The UT community is invited to attend an open house in the University Teaching Center Friday, March 28, from 10 a.m. until 12:30 p.m. in University Hall Room 5120.
“This will be a good opportunity for faculty to stop by and meet the team,” said Dr. Constance Shriner, associate provost for faculty development. “Visitors will learn about key programs and training available to help engage students and become more comfortable with using new technology.”
Brief remarks from Dr. Scott Scarborough, provost and executive vice president for academic affairs, will be made at 10:30 a.m. Light refreshments will be served.
The University Teaching Center promotes excellence in teaching and learning and serves as a resource for all UT faculty.
“The University Teaching Center and the Office of Assessment, Accreditation and Program Review seek to create a culture that values and rewards activity that enhances instruction and student learning,” Shriner added.
The Office of Assessment, Accreditation and Program Review provides leadership and resources for accreditation, periodic academic program review, and student learning outcomes assessment across the University. It supports the University Assessment Committee in documenting the evaluation of student learning and helps Faculty Senate in the review of UT’s general education curriculum.
The University Teaching Center offers presentations, discussions and workshops focused on techniques and technologies for teaching. The center will help faculty utilize various technology tools, including the green screen studio where they can create their own instructional video, as well as a number of Apple devices and applications. The center also serves as a resource for faculty interested in teaching models such as the flipped or blended classroom.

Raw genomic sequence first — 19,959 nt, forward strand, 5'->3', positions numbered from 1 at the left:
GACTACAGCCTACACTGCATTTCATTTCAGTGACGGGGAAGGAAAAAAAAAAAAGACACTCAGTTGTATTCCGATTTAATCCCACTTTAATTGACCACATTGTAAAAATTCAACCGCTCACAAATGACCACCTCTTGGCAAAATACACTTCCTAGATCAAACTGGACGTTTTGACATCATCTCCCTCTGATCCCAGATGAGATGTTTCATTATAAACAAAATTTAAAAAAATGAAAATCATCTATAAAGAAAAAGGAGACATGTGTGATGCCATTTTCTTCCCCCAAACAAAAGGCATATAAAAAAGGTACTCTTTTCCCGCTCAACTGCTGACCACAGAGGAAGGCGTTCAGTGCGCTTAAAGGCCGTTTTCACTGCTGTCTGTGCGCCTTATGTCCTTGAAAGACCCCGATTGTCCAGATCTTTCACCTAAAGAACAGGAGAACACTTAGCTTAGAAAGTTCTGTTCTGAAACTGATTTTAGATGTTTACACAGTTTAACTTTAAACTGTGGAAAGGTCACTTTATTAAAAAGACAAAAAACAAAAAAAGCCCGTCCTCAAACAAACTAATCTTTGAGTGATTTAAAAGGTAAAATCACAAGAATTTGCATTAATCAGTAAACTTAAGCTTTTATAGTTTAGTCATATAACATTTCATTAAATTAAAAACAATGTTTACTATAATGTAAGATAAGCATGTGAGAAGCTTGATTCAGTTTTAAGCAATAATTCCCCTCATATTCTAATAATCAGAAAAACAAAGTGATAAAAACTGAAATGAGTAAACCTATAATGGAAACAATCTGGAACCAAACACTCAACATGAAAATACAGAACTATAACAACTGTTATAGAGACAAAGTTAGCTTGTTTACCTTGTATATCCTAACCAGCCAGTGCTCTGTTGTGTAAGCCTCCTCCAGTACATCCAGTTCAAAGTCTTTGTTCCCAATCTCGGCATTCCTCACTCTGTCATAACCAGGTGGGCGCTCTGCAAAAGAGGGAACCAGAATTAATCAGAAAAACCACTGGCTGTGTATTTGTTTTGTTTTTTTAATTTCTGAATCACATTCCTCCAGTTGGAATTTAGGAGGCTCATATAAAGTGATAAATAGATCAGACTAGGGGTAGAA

In addition, the University Teaching Center coordinates the Student Observer Program, a unique opportunity designed to assist faculty with developing or improving their teaching. Student observers are carefully selected and trained undergraduate students who sit in on classes and work with the faculty to improve teaching. The observations serve as an excellent resource for instructors, providing valuable data to supplement student evaluations, according to Shriner.
Academic Classroom Services, which provides prompt, quality technical support, consultation and training for the classroom arena, and is an integral part of institutional support for teaching, is part of the center.
“I also want to highlight the University Teaching Center website,” Shriner said. “The site shares information about our programs and services, and includes a Carlson Library guide, a web resource featuring a variety of teaching resources, from articles and books to DVDs and more.”
Another key program the center has invested in is Go2Knowledge, a library of professional development webinars. Users can watch on their own or as a group, with more than 90 trainings in six categories: At-Risk Populations, Campus Safety, Organizational Development, Student Success, Teaching and Learning, and Technology. UT faculty and staff are able to watch these at no charge; details on accessing the webinars can be found at utoledo.edu/offices/provost/utc.